A Message to the AMD Community
from Dan Roberts
I have experienced a symptom of vision loss, and I wonder if anyone else can relate to it. It is not physical, and it is not emotional. This is a much more subtle psychological symptom which seems to lurk in the background and affect nearly everything I do.
My wife, Chris, has been trying to get me to fix our refrigerator’s ice maker for months. This would normally have been a welcome challenge to me, but after a feeble attempt which took much too long, I gave up.
Our porch light developed an electrical short. A project which used to take me only a few minutes used up nearly an hour, and my half-hearted repair will probably not last.
I am frequently invited to do acting workshops for schools and businesses–something at which I have always been successful. But a session which I did two weeks ago kept me awake all of the previous night wondering if I was going to ruin a hard-earned reputation.
I have been rationalizing this new personality of mine with thoughts like “I don’t have the time,” “I don’t need to prove myself,” and “I’m semi-retired, so I don’t have to work so hard.” Then, last Monday, I began to admit the real truth: that I am starting to give in to my slowly-decreasing vision. I am losing my self-confidence.
It started when I went to the computer store with Chris. I had not been in that store in quite a while, and it all looked slightly different to me. Everything was more askew and unfocused than the last time, and I had trouble reading the displays on my favorite software racks. I displaced my frustration with surliness, and Chris (bless her heart) decided to not take it personally.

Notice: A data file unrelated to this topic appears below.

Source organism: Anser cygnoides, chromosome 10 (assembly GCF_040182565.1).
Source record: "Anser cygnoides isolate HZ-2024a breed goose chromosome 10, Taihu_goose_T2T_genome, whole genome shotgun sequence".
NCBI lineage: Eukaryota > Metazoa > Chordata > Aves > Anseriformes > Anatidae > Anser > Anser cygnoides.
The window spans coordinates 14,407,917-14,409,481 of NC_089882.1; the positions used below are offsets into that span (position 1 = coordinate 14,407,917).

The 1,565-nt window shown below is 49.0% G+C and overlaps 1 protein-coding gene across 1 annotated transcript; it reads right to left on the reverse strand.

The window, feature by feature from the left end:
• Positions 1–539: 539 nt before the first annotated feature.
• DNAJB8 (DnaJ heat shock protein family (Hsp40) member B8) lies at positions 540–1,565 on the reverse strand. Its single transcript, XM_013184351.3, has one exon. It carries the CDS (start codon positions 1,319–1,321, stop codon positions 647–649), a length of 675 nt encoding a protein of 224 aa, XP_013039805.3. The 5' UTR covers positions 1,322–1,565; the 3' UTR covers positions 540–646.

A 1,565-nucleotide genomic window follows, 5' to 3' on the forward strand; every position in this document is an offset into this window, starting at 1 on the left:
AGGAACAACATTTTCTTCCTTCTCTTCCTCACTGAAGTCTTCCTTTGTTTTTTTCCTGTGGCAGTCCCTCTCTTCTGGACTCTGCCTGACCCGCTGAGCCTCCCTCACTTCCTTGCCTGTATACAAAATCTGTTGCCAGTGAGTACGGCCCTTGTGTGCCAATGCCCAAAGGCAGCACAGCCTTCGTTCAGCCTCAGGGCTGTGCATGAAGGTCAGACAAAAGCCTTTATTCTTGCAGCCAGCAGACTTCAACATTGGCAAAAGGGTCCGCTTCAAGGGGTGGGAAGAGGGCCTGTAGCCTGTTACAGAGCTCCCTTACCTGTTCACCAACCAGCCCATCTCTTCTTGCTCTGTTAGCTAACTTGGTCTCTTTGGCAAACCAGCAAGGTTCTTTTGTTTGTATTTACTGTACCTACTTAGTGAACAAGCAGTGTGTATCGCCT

When we left, and I got into the driver’s seat (I still have one eye which allows me to do that), I was feeling a little shaky. Of course, I didn’t tell Chris, because she already worries about whether or not I am fully capable of driving safely; and if I were to admit my nervousness, that would only concern her further. Anyway, I had already lost some Brownie points with her earlier by narrowly missing a concrete divider in the parking lot.
I needed to go to a computer store on the other side of town, and Chris had other things to do, so I dropped her off at home. She offered to go with me, but I told her it was not necessary and set out on my own. This was the first time in a long while that I had driven any real distance without her, and I felt a twinge of loneliness as I pulled out. Loneliness? What a strange thing to feel, I thought.
Twenty minutes later, I pulled into the parking space at the store. As I got out, I berated myself for parking over the line and too close to the vehicle on my right. I have never understood people who do that, and I considered correcting it before going inside. Deciding, however, that I would probably not do any better the second time, I left the scene of the crime.
The store, of course, did not have the computer hard drive I needed, and the salesman recommended another place west of there. He gave some vague directions, and I headed out. As I drove away, I was immediately disoriented. This made no sense, because I knew the area. So I drove carefully and paid extra-close attention to my surroundings–a totally foreign way of thinking for me.